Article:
Sealing the deal?

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What Republicans' 'Demographic Death Spiral' Looks Like

Francis Wilkinson writes editorials on politics and U.S. domestic policy for Bloomberg View. He was executive editor of the Week. He was previously a national affairs writer for Rolling Stone, a communications consultant and a political media strategist.
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In a June 2008 Wall Street Journal/NBC poll of Hispanic voters, 49 percent of them viewed Republican nominee-to-be John McCain positively, while 47 percent had a negative impression. In November of that year, Barack Obama won the Hispanic vote over McCain by 67 percent to 31.

In a poll last month by the same group, Donald Trump's favorable-unfavorable rating among Hispanics was 15-75. Where McCain's rating had been a wash, Trump's is negative by a 5-to-1 ratio. In a hypothetical matchup with Hillary Clinton, Hispanics preferred Clinton over Trump by 70 percent to 21 percent.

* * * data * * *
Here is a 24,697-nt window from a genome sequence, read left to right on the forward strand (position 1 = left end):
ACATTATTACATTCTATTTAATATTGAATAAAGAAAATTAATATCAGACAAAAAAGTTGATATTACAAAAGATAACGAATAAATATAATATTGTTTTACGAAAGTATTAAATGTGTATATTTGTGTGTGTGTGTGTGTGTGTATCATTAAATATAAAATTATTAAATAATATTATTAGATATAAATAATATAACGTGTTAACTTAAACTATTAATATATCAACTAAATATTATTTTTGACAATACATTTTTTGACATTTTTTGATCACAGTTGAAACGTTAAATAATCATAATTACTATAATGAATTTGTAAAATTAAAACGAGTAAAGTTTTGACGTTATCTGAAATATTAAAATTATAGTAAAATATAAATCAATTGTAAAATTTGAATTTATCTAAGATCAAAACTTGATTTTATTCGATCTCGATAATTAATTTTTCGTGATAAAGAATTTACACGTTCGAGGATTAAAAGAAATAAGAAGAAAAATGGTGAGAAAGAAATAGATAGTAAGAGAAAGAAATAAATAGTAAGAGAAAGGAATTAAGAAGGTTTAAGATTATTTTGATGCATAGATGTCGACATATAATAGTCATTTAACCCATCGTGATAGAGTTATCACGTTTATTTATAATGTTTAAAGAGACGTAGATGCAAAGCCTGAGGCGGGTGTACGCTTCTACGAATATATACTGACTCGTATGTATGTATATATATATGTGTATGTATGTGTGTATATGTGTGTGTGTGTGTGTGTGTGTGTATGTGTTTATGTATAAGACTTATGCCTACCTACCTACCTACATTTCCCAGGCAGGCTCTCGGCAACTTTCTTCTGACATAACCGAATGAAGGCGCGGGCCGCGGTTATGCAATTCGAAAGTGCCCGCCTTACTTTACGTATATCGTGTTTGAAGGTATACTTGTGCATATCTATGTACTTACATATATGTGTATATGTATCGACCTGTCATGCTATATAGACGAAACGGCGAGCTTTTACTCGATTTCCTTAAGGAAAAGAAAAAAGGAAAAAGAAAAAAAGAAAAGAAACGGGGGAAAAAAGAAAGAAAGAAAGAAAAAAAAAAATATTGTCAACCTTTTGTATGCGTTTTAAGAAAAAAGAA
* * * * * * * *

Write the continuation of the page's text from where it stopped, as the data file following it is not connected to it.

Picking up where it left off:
No concerted Democratic advertising campaign has yet informed Hispanic voters of the full array of Trump's positions and statements. If he is the nominee, the negative campaign against him will be a barrage. Yet he is losing by 49 points before a general-election contest has even begun. Senator Ted Cruz, who is emerging as perhaps the lone alternative to Trump, is viewed negatively by twice as many Hispanics as view him positively.

Republicans have given up flirting with disaster; they're embracing it with gusto. Republican Senator Lindsey Graham of South Carolina has been saying for years that the party is in a "demographic death spiral." The 2016 election threatens to accelerate it so profoundly that the party could be out of the presidential running for years.

Black voters, having watched Republicans devote the past seven years to efforts to destroy the nation's first black president, may have some lingering hard feelings. Asian voters tend to be highly educated and live in cosmopolitan centers -- both conducive to Democratic voting tendencies. As best exit polls can measure a relatively small population, Asians voted for Obama over Mitt Romney in 2012 by almost 3 to 1.